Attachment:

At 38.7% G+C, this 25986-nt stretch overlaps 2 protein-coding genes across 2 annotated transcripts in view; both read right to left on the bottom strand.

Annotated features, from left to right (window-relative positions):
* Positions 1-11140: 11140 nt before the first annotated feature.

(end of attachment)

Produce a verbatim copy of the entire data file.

At 38.7% G+C, this 25986-nt stretch overlaps 2 protein-coding genes across 2 annotated transcripts in view; both read right to left on the bottom strand.

Annotated features, from left to right (window-relative positions):
* Positions 1-11140: 11140 nt before the first annotated feature.